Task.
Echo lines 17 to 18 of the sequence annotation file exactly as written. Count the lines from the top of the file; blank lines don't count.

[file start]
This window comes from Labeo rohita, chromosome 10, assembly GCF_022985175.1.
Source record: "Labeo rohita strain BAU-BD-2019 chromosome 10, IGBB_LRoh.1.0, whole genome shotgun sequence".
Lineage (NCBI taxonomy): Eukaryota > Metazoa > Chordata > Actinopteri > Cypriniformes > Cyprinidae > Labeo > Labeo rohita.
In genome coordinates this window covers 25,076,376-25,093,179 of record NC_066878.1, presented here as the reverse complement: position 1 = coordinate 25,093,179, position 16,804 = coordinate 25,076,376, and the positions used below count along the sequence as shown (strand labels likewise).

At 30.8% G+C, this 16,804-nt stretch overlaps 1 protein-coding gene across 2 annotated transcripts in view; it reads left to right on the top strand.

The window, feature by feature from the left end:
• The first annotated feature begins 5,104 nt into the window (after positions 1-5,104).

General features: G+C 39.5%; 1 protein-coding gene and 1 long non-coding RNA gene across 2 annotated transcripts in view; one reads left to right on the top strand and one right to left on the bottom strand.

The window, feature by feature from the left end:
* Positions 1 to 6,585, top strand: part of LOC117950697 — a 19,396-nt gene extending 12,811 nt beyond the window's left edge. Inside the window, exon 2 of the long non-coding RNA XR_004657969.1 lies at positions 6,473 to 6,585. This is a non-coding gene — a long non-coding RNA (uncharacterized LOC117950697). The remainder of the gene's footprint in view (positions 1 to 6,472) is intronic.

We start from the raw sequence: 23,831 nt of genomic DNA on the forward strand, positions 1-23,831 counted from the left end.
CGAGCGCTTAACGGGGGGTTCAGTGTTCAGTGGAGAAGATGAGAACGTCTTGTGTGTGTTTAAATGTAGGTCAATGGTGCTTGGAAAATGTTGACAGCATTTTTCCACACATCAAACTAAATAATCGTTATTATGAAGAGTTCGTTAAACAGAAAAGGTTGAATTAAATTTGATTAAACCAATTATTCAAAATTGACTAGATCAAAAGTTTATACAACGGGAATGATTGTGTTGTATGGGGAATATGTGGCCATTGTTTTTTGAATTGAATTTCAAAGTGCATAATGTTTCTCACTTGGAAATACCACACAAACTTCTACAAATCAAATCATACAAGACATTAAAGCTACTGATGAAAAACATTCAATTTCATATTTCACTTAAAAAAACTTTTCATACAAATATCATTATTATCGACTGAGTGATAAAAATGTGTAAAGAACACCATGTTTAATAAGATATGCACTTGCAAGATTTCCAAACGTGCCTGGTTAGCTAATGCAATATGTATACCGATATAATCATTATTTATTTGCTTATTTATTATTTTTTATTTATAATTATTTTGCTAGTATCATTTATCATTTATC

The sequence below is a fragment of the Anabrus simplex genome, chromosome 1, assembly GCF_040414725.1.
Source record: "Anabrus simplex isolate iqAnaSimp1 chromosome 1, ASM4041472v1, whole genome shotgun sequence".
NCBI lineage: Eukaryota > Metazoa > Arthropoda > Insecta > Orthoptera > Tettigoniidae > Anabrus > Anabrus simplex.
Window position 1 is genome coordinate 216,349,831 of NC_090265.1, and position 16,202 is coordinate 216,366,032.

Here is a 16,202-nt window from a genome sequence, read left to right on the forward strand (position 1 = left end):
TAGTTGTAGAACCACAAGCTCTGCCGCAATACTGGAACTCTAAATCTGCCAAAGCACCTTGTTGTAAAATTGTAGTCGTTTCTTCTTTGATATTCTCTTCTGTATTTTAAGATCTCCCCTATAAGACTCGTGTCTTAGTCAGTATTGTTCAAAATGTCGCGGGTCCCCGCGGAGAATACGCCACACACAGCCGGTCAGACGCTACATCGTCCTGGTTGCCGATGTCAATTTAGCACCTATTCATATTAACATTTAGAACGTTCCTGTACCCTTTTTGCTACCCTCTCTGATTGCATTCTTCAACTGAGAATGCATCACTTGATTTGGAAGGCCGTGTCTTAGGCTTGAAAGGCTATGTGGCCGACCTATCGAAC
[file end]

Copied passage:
Here is a 16,202-nt window from a genome sequence, read left to right on the forward strand (position 1 = left end):
TAGTTGTAGAACCACAAGCTCTGCCGCAATACTGGAACTCTAAATCTGCCAAAGCACCTTGTTGTAAAATTGTAGTCGTTTCTTCTTTGATATTCTCTTCTGTATTTTAAGATCTCCCCTATAAGACTCGTGTCTTAGTCAGTATTGTTCAAAATGTCGCGGGTCCCCGCGGAGAATACGCCACACACAGCCGGTCAGACGCTACATCGTCCTGGTTGCCGATGTCAATTTAGCACCTATTCATATTAACATTTAGAACGTTCCTGTACCCTTTTTGCTACCCTCTCTGATTGCATTCTTCAACTGAGAATGCATCACTTGATTTGGAAGGCCGTGTCTTAGGCTTGAAAGGCTATGTGGCCGACCTATCGAAC